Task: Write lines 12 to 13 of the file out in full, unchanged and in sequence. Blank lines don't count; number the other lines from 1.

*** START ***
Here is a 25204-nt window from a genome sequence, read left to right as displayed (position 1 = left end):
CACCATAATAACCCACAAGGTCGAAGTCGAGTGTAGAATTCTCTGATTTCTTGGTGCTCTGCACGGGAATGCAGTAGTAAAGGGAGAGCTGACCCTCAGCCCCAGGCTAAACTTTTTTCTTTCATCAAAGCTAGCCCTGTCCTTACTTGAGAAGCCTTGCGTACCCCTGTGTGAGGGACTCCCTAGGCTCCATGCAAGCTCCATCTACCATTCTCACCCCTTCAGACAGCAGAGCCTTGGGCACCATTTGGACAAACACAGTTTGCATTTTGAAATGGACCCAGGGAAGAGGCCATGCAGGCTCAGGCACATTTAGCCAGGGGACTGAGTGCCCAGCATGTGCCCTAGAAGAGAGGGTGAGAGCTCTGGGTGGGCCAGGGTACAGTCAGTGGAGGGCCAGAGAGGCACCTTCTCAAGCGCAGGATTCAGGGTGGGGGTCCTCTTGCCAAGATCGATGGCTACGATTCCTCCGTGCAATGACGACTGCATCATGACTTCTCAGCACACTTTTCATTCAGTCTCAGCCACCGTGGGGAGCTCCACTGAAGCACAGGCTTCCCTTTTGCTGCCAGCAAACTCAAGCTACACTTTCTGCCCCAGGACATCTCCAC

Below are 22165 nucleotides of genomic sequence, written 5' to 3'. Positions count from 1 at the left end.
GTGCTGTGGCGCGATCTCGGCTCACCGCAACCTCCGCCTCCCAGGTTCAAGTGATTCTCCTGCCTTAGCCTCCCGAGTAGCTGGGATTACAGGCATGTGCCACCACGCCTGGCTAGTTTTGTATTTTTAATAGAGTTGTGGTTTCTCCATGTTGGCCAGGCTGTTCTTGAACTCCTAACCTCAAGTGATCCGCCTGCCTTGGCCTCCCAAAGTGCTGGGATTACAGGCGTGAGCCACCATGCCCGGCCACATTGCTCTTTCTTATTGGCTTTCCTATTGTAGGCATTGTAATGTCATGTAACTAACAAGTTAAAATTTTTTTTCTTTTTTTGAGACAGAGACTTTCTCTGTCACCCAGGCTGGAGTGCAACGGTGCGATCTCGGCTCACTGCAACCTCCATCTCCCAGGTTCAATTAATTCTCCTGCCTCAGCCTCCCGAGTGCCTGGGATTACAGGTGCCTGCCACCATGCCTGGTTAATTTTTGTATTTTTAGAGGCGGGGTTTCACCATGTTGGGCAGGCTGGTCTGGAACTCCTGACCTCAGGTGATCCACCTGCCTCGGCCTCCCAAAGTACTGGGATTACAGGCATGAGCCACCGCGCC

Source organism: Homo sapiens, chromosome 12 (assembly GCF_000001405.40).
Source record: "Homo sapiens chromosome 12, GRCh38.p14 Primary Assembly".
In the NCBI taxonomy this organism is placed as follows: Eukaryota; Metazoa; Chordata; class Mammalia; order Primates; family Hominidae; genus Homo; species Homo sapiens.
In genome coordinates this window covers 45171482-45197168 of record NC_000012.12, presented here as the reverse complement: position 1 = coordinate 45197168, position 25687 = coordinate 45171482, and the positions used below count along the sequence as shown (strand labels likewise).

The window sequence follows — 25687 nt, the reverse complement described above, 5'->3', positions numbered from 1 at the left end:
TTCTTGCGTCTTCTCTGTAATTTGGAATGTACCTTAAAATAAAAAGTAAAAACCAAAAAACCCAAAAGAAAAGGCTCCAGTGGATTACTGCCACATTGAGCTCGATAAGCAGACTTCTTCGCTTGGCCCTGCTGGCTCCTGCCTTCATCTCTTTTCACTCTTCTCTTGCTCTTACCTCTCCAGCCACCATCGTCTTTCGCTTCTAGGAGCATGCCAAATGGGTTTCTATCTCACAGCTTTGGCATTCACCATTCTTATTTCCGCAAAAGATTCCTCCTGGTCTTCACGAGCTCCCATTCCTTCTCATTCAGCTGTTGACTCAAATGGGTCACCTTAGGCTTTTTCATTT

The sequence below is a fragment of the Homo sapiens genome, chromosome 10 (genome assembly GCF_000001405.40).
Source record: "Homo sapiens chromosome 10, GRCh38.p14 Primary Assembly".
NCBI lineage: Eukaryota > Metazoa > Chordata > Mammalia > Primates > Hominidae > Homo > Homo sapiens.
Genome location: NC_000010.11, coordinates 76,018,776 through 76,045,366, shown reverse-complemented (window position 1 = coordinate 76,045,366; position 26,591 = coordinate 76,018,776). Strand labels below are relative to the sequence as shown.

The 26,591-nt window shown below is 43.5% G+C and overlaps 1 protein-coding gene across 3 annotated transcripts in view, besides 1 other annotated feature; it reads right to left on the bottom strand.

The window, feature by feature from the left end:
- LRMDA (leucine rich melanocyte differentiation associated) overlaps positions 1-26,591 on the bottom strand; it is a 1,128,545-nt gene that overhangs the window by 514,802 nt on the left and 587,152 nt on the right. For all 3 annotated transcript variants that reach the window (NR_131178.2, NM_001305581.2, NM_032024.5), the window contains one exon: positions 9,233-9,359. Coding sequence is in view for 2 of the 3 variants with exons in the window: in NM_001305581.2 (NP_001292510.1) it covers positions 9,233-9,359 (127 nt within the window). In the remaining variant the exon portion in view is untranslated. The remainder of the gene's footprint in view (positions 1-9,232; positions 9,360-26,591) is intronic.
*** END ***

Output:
Source record: "Homo sapiens chromosome 10, GRCh38.p14 Primary Assembly".
NCBI lineage: Eukaryota > Metazoa > Chordata > Mammalia > Primates > Hominidae > Homo > Homo sapiens.